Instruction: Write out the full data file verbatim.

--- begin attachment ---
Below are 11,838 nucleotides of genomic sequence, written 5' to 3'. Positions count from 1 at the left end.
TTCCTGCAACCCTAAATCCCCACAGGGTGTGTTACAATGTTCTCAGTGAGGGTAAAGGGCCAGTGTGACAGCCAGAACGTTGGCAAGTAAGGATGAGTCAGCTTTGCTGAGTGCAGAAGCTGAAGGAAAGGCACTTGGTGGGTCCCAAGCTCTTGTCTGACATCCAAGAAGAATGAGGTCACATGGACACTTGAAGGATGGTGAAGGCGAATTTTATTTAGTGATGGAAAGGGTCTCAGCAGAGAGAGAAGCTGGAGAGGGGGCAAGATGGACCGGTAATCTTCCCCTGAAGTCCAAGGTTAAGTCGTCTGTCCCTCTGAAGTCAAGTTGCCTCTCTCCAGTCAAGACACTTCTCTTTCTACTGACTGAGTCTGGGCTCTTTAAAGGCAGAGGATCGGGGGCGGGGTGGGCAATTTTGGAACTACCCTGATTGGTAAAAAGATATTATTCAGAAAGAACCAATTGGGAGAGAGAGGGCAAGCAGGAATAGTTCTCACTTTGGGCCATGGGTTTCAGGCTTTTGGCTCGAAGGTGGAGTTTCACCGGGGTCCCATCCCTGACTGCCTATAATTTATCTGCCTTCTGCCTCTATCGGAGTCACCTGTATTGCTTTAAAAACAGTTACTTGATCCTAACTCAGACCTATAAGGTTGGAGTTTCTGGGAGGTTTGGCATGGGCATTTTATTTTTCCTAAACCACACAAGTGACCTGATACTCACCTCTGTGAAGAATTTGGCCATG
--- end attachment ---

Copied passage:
Below are 11,838 nucleotides of genomic sequence, written 5' to 3'. Positions count from 1 at the left end.
TTCCTGCAACCCTAAATCCCCACAGGGTGTGTTACAATGTTCTCAGTGAGGGTAAAGGGCCAGTGTGACAGCCAGAACGTTGGCAAGTAAGGATGAGTCAGCTTTGCTGAGTGCAGAAGCTGAAGGAAAGGCACTTGGTGGGTCCCAAGCTCTTGTCTGACATCCAAGAAGAATGAGGTCACATGGACACTTGAAGGATGGTGAAGGCGAATTTTATTTAGTGATGGAAAGGGTCTCAGCAGAGAGAGAAGCTGGAGAGGGGGCAAGATGGACCGGTAATCTTCCCCTGAAGTCCAAGGTTAAGTCGTCTGTCCCTCTGAAGTCAAGTTGCCTCTCTCCAGTCAAGACACTTCTCTTTCTACTGACTGAGTCTGGGCTCTTTAAAGGCAGAGGATCGGGGGCGGGGTGGGCAATTTTGGAACTACCCTGATTGGTAAAAAGATATTATTCAGAAAGAACCAATTGGGAGAGAGAGGGCAAGCAGGAATAGTTCTCACTTTGGGCCATGGGTTTCAGGCTTTTGGCTCGAAGGTGGAGTTTCACCGGGGTCCCATCCCTGACTGCCTATAATTTATCTGCCTTCTGCCTCTATCGGAGTCACCTGTATTGCTTTAAAAACAGTTACTTGATCCTAACTCAGACCTATAAGGTTGGAGTTTCTGGGAGGTTTGGCATGGGCATTTTATTTTTCCTAAACCACACAAGTGACCTGATACTCACCTCTGTGAAGAATTTGGCCATG